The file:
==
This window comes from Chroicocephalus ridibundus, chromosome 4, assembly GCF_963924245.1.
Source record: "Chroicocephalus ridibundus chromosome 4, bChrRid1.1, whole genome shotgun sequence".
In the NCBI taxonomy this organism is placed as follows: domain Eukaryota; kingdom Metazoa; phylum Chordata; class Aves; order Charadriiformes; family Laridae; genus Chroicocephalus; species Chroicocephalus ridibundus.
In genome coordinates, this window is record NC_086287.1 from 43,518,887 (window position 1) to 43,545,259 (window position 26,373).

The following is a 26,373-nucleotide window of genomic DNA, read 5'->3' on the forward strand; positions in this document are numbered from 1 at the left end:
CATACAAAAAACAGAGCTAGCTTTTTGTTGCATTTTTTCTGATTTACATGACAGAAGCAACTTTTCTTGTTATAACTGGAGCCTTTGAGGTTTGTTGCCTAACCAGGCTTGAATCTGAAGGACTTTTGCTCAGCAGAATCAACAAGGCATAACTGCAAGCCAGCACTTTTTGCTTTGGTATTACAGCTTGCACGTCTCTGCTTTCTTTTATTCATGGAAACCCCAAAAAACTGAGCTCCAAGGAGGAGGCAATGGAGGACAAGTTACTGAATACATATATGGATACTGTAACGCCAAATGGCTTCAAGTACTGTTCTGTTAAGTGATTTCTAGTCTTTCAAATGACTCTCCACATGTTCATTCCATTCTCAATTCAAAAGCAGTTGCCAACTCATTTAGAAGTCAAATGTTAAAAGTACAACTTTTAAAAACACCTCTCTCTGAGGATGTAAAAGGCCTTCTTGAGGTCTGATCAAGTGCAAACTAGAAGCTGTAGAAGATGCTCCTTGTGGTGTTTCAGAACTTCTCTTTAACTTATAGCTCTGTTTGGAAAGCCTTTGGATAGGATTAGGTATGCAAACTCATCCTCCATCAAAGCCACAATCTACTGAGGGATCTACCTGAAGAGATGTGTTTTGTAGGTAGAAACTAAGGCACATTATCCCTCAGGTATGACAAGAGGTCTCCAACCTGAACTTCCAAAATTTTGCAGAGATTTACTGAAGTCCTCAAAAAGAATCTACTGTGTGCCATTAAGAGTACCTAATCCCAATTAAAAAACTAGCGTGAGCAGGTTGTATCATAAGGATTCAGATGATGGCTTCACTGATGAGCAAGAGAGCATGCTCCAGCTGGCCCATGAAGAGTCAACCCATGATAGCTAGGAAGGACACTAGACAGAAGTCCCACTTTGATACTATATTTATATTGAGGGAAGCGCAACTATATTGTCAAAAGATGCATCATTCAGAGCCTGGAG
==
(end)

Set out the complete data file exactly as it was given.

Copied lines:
This window comes from Chroicocephalus ridibundus, chromosome 4, assembly GCF_963924245.1.
Source record: "Chroicocephalus ridibundus chromosome 4, bChrRid1.1, whole genome shotgun sequence".
In the NCBI taxonomy this organism is placed as follows: domain Eukaryota; kingdom Metazoa; phylum Chordata; class Aves; order Charadriiformes; family Laridae; genus Chroicocephalus; species Chroicocephalus ridibundus.
In genome coordinates, this window is record NC_086287.1 from 43,518,887 (window position 1) to 43,545,259 (window position 26,373).

The following is a 26,373-nucleotide window of genomic DNA, read 5'->3' on the forward strand; positions in this document are numbered from 1 at the left end:
CATACAAAAAACAGAGCTAGCTTTTTGTTGCATTTTTTCTGATTTACATGACAGAAGCAACTTTTCTTGTTATAACTGGAGCCTTTGAGGTTTGTTGCCTAACCAGGCTTGAATCTGAAGGACTTTTGCTCAGCAGAATCAACAAGGCATAACTGCAAGCCAGCACTTTTTGCTTTGGTATTACAGCTTGCACGTCTCTGCTTTCTTTTATTCATGGAAACCCCAAAAAACTGAGCTCCAAGGAGGAGGCAATGGAGGACAAGTTACTGAATACATATATGGATACTGTAACGCCAAATGGCTTCAAGTACTGTTCTGTTAAGTGATTTCTAGTCTTTCAAATGACTCTCCACATGTTCATTCCATTCTCAATTCAAAAGCAGTTGCCAACTCATTTAGAAGTCAAATGTTAAAAGTACAACTTTTAAAAACACCTCTCTCTGAGGATGTAAAAGGCCTTCTTGAGGTCTGATCAAGTGCAAACTAGAAGCTGTAGAAGATGCTCCTTGTGGTGTTTCAGAACTTCTCTTTAACTTATAGCTCTGTTTGGAAAGCCTTTGGATAGGATTAGGTATGCAAACTCATCCTCCATCAAAGCCACAATCTACTGAGGGATCTACCTGAAGAGATGTGTTTTGTAGGTAGAAACTAAGGCACATTATCCCTCAGGTATGACAAGAGGTCTCCAACCTGAACTTCCAAAATTTTGCAGAGATTTACTGAAGTCCTCAAAAAGAATCTACTGTGTGCCATTAAGAGTACCTAATCCCAATTAAAAAACTAGCGTGAGCAGGTTGTATCATAAGGATTCAGATGATGGCTTCACTGATGAGCAAGAGAGCATGCTCCAGCTGGCCCATGAAGAGTCAACCCATGATAGCTAGGAAGGACACTAGACAGAAGTCCCACTTTGATACTATATTTATATTGAGGGAAGCGCAACTATATTGTCAAAAGATGCATCATTCAGAGCCTGGAG